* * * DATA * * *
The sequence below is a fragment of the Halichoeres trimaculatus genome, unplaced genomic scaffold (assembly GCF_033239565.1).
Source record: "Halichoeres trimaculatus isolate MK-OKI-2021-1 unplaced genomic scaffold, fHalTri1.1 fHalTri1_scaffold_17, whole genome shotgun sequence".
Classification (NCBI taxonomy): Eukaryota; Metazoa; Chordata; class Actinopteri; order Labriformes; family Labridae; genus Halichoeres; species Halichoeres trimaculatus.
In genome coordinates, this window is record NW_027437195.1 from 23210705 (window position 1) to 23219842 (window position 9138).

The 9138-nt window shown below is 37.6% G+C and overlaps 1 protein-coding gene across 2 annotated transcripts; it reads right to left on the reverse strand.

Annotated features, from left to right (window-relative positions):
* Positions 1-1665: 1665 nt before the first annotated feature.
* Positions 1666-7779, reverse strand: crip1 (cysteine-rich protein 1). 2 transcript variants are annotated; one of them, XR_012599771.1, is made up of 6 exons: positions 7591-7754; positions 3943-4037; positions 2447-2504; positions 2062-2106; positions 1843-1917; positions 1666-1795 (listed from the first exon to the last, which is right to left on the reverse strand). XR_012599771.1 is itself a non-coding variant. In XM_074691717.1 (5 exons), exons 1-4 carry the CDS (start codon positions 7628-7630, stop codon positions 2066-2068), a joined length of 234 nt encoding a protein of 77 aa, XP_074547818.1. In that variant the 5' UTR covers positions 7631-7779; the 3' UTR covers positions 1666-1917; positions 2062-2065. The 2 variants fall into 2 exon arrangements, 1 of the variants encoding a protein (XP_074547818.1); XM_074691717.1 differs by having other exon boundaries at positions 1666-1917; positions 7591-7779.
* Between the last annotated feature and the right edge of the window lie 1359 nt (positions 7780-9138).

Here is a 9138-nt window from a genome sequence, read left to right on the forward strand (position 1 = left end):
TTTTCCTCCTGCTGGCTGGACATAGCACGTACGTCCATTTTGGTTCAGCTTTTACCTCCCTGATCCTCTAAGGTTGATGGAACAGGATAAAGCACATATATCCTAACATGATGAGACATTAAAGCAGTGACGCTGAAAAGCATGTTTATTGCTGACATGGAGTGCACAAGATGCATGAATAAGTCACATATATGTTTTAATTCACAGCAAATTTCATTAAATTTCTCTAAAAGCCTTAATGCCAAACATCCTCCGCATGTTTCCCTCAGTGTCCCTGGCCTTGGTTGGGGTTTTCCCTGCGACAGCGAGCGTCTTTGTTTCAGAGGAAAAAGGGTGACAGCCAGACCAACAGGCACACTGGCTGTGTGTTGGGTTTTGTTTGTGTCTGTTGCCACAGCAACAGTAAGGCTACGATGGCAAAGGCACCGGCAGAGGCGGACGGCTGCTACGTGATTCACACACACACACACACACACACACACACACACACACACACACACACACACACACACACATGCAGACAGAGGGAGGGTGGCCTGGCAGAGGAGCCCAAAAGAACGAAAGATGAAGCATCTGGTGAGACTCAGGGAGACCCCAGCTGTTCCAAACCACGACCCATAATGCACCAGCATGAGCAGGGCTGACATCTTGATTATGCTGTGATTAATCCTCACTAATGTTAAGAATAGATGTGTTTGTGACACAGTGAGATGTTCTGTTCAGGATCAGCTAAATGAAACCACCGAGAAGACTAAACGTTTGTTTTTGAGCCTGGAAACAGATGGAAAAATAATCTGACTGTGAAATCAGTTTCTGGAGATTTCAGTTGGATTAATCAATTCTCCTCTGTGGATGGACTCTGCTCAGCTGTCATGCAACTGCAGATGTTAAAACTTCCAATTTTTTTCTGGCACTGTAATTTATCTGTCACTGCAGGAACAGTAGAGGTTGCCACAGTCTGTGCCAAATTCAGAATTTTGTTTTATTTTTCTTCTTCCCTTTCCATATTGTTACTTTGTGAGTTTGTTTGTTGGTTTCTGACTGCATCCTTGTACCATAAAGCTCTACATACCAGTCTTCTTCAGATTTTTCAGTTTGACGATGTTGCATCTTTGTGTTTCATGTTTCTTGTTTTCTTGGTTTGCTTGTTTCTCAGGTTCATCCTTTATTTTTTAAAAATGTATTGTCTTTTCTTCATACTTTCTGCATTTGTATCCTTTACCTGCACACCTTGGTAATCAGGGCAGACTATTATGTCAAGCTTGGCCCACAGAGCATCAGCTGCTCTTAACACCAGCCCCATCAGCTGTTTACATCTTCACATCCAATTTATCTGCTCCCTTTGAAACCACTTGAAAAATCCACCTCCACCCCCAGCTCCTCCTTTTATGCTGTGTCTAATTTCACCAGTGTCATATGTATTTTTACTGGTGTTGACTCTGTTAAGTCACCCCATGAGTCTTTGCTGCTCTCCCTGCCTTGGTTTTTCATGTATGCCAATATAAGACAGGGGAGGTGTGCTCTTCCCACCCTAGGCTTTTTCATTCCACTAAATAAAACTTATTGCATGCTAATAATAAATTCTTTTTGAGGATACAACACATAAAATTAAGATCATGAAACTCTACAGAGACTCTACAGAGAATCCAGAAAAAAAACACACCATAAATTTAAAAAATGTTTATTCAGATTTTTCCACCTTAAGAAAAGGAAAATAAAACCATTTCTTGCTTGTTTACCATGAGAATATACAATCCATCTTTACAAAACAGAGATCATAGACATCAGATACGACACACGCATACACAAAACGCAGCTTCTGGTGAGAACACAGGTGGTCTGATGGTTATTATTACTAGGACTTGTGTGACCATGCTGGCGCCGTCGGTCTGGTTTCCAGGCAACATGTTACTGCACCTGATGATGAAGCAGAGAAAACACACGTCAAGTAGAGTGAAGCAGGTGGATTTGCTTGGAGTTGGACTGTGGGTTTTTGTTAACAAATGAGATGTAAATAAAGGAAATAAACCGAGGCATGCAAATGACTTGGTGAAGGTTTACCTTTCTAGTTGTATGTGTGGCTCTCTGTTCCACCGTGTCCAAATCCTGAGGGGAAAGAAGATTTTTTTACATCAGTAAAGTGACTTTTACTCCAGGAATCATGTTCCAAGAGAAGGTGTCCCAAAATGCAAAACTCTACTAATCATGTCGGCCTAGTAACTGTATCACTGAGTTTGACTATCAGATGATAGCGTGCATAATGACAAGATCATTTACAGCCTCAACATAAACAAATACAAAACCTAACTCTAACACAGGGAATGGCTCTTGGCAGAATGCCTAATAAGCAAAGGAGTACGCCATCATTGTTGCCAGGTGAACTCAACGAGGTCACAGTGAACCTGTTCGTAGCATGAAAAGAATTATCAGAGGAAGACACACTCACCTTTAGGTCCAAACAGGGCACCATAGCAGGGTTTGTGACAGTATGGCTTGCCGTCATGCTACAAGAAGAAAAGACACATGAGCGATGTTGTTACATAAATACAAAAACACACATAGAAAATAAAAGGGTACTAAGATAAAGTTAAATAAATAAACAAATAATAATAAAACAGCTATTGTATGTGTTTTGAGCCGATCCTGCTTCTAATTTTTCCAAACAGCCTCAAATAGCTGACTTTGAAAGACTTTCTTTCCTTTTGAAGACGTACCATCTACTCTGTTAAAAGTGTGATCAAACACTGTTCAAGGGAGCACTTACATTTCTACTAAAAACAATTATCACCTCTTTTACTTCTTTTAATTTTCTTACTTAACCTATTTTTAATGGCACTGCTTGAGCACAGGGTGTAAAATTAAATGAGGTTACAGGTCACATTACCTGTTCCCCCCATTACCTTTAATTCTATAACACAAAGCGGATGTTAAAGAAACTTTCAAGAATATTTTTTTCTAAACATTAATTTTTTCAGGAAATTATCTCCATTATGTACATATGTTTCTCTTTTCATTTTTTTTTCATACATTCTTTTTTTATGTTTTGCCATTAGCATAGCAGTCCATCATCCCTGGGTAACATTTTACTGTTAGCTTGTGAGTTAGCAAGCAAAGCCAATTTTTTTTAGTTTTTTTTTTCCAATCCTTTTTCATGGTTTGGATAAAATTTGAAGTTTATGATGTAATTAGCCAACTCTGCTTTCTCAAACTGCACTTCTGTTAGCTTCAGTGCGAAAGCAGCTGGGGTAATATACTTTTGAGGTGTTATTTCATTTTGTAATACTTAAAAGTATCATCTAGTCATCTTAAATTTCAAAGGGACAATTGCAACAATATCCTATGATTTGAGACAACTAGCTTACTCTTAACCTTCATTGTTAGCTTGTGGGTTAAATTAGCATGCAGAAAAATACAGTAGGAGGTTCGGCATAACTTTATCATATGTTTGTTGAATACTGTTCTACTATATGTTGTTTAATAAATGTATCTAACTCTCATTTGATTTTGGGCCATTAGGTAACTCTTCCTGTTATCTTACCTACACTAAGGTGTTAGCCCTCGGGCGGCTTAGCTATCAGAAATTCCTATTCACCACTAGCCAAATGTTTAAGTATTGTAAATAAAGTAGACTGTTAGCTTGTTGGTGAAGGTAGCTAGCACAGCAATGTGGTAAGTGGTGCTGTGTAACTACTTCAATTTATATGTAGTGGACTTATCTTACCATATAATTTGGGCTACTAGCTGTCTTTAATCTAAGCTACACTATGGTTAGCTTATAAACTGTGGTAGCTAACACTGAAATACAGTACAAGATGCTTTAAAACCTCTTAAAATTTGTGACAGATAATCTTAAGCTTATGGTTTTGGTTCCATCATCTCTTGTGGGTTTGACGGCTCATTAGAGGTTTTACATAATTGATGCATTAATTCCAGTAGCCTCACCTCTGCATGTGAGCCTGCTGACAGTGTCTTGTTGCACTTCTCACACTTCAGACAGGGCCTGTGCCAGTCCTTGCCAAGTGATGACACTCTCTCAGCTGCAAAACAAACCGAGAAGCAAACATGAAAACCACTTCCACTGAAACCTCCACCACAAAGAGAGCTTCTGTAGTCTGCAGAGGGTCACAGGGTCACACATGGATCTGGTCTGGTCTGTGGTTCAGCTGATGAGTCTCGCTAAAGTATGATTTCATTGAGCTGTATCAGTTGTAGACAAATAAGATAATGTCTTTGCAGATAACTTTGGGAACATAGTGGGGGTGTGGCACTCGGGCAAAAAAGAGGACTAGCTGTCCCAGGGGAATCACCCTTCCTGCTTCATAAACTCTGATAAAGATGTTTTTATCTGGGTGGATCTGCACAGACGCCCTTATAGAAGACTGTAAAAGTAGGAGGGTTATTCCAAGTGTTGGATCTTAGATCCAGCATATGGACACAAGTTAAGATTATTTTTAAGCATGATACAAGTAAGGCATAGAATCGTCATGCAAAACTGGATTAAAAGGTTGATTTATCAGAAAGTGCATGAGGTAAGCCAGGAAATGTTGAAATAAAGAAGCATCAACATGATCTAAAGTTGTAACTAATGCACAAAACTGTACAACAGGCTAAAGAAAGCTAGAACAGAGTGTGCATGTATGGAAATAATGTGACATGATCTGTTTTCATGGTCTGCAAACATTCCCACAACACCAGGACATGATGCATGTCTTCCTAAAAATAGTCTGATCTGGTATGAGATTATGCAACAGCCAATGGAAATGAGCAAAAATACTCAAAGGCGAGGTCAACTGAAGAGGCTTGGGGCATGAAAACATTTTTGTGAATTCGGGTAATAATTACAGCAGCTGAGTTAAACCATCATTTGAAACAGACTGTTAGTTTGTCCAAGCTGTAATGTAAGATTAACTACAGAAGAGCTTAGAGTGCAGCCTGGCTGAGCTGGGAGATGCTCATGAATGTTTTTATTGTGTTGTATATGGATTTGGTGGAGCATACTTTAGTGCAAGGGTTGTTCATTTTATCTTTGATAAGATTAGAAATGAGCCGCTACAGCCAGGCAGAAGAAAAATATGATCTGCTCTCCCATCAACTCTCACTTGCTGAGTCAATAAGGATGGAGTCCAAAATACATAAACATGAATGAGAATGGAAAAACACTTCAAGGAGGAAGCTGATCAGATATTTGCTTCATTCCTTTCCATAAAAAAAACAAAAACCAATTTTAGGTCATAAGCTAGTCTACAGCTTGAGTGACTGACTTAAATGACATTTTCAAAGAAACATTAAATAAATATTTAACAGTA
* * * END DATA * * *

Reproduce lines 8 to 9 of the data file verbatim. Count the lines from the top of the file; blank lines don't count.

* Positions 1666-7779, reverse strand: crip1 (cysteine-rich protein 1). 2 transcript variants are annotated; one of them, XR_012599771.1, is made up of 6 exons: positions 7591-7754; positions 3943-4037; positions 2447-2504; positions 2062-2106; positions 1843-1917; positions 1666-1795 (listed from the first exon to the last, which is right to left on the reverse strand). XR_012599771.1 is itself a non-coding variant. In XM_074691717.1 (5 exons), exons 1-4 carry the CDS (start codon positions 7628-7630, stop codon positions 2066-2068), a joined length of 234 nt encoding a protein of 77 aa, XP_074547818.1. In that variant the 5' UTR covers positions 7631-7779; the 3' UTR covers positions 1666-1917; positions 2062-2065. The 2 variants fall into 2 exon arrangements, 1 of the variants encoding a protein (XP_074547818.1); XM_074691717.1 differs by having other exon boundaries at positions 1666-1917; positions 7591-7779.
* Between the last annotated feature and the right edge of the window lie 1359 nt (positions 7780-9138).